The ATO released the long awaited draft Practical Compliance Guideline (PCG 2016/D17)on exploration expenditure on 14 November 2016. The Guideline provides guidance on how the ATO will allocate compliance resources to income tax deductions for exploration expenditure.
The Guideline makes it clear that whilst there is no bright line test, expenditure incurred well before a decision to mine is likely to be uncontroversial and unlikely to be challenged. Accordingly, much of the focus relates to expenditure incurred around the time a decision to mine is made.
A key focus of the Guideline is the extent to which the taxpayer has systems in place governing progression through the various phases leading to development and subsequent operation of a mine or petroleum field. Larger taxpayers may be at an advantage here as they are likely to have tighter internal procedures in place which clearly demonstrate the requirements to progress from one phase to the next. They are also likely to clearly identify and require specific approvals for expenditure that is not necessary for the current phase (for example, costs for purchasing long lead items).
A taxpayer will likely be low risk where it has such internal governance procedures in place and it can demonstrate the internal tax processes use the general governance processes to determine expenditure that cannot be claimed as exploration expenditure. For example, if internal processes clearly set out what is required for a feasibility study and this aligns with the section 40-730 deduction for economic feasibility studies then this will go a long way to keeping the ATO happy. Additional assurance will be provided, if long lead items for example, require separate approval and the taxpayer can demonstrate that all such approvals have been identified and taken into account in determining its deduction for the feasibility expenditure.
Unfortunately, the news is not so good for smaller taxpayers that do not have sufficiently robust internal governance processes (to enable ATO assurance that the relevant non-exploration expenditure can be identified). To the extent they are audited then they will need to substantiate exploration deductions which could prove difficult. Such taxpayers may wish to consider what they can do now to better document and support their exploration deductions in case of audit. This may assist in preventing a line by line analysis of any exploration deductions! This is particularly so, given the ATO comments that contemporaneous documentation is viewed much more favourably than documentation prepared at the time of audit.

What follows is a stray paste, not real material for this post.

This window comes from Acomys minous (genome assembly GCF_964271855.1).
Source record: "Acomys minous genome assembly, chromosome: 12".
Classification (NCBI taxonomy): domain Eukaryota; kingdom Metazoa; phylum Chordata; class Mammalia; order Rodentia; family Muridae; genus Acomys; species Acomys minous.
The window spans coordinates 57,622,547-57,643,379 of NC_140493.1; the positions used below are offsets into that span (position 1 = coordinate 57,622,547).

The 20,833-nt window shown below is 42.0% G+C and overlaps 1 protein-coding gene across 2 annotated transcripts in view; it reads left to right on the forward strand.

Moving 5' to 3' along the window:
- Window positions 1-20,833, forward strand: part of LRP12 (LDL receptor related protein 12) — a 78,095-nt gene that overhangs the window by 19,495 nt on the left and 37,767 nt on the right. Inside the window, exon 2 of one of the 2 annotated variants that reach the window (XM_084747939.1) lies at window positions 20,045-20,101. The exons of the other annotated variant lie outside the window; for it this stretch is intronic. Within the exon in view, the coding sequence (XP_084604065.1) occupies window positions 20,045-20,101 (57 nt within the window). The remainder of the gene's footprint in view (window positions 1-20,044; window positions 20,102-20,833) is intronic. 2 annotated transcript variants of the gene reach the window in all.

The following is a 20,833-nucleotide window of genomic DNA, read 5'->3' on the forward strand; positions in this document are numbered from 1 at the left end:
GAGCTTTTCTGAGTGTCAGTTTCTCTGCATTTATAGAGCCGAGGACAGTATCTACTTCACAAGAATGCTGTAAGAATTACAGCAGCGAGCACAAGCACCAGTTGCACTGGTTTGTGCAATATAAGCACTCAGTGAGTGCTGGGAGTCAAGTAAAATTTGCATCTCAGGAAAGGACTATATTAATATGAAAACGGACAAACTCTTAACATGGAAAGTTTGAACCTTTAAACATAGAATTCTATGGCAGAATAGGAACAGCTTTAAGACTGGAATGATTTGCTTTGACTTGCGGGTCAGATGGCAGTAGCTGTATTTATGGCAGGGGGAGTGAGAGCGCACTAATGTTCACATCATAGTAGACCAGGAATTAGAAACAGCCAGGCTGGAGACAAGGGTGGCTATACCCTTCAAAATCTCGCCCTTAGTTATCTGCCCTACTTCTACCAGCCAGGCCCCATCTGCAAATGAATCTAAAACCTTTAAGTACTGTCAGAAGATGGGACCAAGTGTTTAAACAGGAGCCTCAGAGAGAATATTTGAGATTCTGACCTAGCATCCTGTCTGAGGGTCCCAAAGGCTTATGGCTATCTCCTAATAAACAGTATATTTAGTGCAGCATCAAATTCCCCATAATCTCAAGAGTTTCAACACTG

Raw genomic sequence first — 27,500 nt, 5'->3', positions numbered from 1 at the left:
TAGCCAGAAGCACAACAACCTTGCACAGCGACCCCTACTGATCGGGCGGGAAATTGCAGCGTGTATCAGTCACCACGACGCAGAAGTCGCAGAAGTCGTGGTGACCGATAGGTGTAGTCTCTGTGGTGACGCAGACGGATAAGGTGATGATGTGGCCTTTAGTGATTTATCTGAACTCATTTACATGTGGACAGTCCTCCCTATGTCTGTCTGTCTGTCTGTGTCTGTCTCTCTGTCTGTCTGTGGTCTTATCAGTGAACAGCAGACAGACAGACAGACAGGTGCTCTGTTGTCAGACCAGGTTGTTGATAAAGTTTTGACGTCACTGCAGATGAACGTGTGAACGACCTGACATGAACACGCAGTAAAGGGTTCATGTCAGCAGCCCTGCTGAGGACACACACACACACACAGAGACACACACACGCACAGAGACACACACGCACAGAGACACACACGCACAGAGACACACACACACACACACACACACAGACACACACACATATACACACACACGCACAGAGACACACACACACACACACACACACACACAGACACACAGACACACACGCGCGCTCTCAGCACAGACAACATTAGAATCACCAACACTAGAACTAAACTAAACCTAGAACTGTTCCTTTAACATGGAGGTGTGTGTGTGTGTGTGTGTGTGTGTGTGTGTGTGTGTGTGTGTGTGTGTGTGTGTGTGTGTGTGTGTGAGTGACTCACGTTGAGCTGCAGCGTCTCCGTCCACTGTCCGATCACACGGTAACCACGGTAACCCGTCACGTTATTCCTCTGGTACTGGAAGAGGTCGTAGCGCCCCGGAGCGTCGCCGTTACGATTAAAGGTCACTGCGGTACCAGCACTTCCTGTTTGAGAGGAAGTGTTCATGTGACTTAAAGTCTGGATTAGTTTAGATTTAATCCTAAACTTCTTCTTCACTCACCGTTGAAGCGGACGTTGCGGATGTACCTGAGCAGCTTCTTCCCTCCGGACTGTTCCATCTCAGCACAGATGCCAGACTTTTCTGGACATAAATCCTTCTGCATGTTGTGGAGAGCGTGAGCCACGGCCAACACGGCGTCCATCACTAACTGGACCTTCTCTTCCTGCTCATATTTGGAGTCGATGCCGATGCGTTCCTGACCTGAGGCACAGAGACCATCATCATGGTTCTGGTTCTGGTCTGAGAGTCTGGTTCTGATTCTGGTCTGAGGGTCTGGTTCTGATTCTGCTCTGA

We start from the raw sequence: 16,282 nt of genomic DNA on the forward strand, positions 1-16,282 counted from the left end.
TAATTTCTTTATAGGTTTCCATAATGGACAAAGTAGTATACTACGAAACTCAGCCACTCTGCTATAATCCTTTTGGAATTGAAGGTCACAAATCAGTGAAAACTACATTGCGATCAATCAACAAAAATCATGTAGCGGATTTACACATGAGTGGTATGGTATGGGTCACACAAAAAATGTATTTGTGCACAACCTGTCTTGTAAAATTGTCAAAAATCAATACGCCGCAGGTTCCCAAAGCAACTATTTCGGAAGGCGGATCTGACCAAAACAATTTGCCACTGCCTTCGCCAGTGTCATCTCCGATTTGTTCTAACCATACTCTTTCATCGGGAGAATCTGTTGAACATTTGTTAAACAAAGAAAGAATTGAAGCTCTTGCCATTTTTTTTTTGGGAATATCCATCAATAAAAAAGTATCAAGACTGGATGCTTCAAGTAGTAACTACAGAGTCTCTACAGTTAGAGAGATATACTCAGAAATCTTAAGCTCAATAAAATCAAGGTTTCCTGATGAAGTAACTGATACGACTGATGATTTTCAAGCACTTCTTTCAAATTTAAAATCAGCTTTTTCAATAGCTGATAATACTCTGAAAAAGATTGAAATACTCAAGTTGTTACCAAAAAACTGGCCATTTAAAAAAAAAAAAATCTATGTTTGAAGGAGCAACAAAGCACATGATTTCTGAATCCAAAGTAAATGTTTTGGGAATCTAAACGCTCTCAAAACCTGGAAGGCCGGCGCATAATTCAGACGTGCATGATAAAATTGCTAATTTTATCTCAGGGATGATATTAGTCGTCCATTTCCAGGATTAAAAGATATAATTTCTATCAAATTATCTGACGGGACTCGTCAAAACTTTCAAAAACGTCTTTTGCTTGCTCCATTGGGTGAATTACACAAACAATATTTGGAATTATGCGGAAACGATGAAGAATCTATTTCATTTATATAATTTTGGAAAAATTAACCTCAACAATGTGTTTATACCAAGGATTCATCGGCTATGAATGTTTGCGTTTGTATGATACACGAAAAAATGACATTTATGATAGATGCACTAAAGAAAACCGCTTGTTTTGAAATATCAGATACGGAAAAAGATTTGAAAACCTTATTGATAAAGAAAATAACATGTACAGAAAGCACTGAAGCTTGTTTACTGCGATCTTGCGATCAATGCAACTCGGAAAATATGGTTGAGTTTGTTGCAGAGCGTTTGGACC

Having established then general principles, the Guideline provides a particular emphasis on the following high risk items:
- claiming of 8-1 deductions for expenditure that is too soon or too late – it would seem that this is focused on claims which wouldn’t qualify for an exploration deduction under 40-730 and are incurred too early (ie, before a business is commenced) or too late (ie they are capital in nature because they are incurred in securing a benefit of an enduring nature);
- long lead assets – as noted above, the ATO will want an assurance that processes are in place to identify such items;
- feasibility studies – the ATO will want assurance these studies do not go beyond what is necessary to determine economic feasibility – as noted above, the internal governance procedures may demonstrate this;
- financing feasibility – if the ability to obtain external finance is not a prerequisite to a decision to mine then the ATO considers this type of feasibility expenditure problematic;
- expenditure after the decision to mine – the ATO notes that a decision to mine can be made before this is formally documented and various factors are outlined on when this can happen – again, larger taxpayers may be at an advantage as internal processes may make this relatively clear;
- project management costs – especially where a taxpayer division has finished its stage of feasibility work but continues to do additional work not necessary for the feasibility study.
The Guideline provides that the ATO will generally scrutinise expenditure claims that are in these categories, but if the taxpayer has appropriate governance processes in place, by way of a sample check as an initial step
Submissions on the draft are due by 9 December.